Recorded crime in Scotland: robbery 2008-2009 and 2017-2018

This report presents information on ‘Robberies’ recorded by the police.

Executive summary

This report presents the findings of a study into the changing nature of police recorded robbery in Scotland. This includes new details on the characteristics of these cases, based on a random sample of police recorded crimes.

Key Findings

Robbery is where someone has been physically assaulted or verbally threatened by a perpetrator, with our without a weapon, in order to gain or attempt to gain property. This study into the characteristics of police recorded robbery focused on the years of 2008-09 and 2017-18, the time between which saw robberies in Scotland decrease by 47% or 1,407 crimes (from 2,963 to 1,556).

The vast majority (87%) of the total fall in police recorded robbery between 2008-09 and 2017-18 was due to fewer cases of victims being robbed in public spaces by strangers. The reduction in the number of those cases with a male victim was much larger than the reduction in cases with a female victim, though this might be expected as almost three-quarters (71%) of robbery victims were male in 2008-09.

Other types of robbery, such as robbery in a private space (like a residential property) or where the victim knew the perpetrator, have not noticeably reduced in volume since 2008-09. As such they had very little impact on the total fall in police recorded robbery over the past ten years.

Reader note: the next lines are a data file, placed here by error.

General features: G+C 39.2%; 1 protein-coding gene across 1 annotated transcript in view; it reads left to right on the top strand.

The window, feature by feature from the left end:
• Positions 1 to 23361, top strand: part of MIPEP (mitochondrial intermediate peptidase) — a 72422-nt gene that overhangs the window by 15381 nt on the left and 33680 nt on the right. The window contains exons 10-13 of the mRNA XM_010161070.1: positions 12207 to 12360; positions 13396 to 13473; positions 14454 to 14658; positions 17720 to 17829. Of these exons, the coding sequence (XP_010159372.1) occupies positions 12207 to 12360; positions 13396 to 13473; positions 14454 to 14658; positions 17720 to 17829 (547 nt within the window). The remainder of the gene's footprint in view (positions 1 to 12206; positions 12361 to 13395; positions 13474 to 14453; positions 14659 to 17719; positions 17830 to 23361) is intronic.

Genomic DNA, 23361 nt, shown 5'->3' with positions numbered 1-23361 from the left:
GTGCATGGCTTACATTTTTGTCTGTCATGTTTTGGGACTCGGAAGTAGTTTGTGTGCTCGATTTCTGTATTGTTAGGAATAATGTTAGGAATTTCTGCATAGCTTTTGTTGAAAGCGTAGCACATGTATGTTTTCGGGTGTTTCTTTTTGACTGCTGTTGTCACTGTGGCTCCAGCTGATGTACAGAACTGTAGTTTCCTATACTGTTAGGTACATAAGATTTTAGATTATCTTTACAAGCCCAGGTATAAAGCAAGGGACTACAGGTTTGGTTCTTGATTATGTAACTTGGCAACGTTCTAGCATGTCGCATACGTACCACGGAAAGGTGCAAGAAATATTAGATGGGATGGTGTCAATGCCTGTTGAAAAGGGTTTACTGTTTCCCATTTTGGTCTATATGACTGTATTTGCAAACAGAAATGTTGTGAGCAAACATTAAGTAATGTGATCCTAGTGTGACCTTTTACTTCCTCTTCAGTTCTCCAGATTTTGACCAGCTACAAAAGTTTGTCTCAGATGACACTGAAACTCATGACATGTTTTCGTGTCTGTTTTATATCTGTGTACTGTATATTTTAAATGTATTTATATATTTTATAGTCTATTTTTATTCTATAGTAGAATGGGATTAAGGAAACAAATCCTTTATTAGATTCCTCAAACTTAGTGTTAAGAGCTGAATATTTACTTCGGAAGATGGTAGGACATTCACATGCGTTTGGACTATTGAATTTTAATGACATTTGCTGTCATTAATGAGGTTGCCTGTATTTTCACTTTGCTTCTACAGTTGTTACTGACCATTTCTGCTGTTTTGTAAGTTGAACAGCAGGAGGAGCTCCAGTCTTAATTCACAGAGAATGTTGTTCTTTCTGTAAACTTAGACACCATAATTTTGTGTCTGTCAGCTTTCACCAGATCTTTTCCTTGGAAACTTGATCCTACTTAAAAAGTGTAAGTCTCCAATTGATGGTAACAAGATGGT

Although the reduction in strangers committing public space robberies has driven the total fall in robbery since 2008-09, these factors still predominate the nature of robbery committed today – with 75% of robbery in 2017-18 happening in a public space and 63% being carried out by a stranger. Males still make up a majority of victims (60%).

However, as the fall in police recorded robbery over the past 10 years was driven by fewer public space robberies committed by strangers, robberies in private spaces or committed by someone known to the victim made up a greater proportion of robbery in 2017-18 than in 2008-09.

This suggests that whilst the police in Scotland face far fewer reports of robbery today than a decade ago, the characteristics of the smaller number of robberies that remain are now less homogenous.

The study also found that the average age of both a victim and perpetrator of robbery in 2017-18 was several years older than their counterparts from 2008-09. This reflected a particularly large fall in the estimated rate of both victimisation and offending for teenagers (aged 13 to 19 years) and people in their twenties.

Finally, the study found that robbery in 2017-18 was less likely to involve the use of a knife or bladed/pointed article than in 2008-09 (dropping from 43% to 35%).




David Smith

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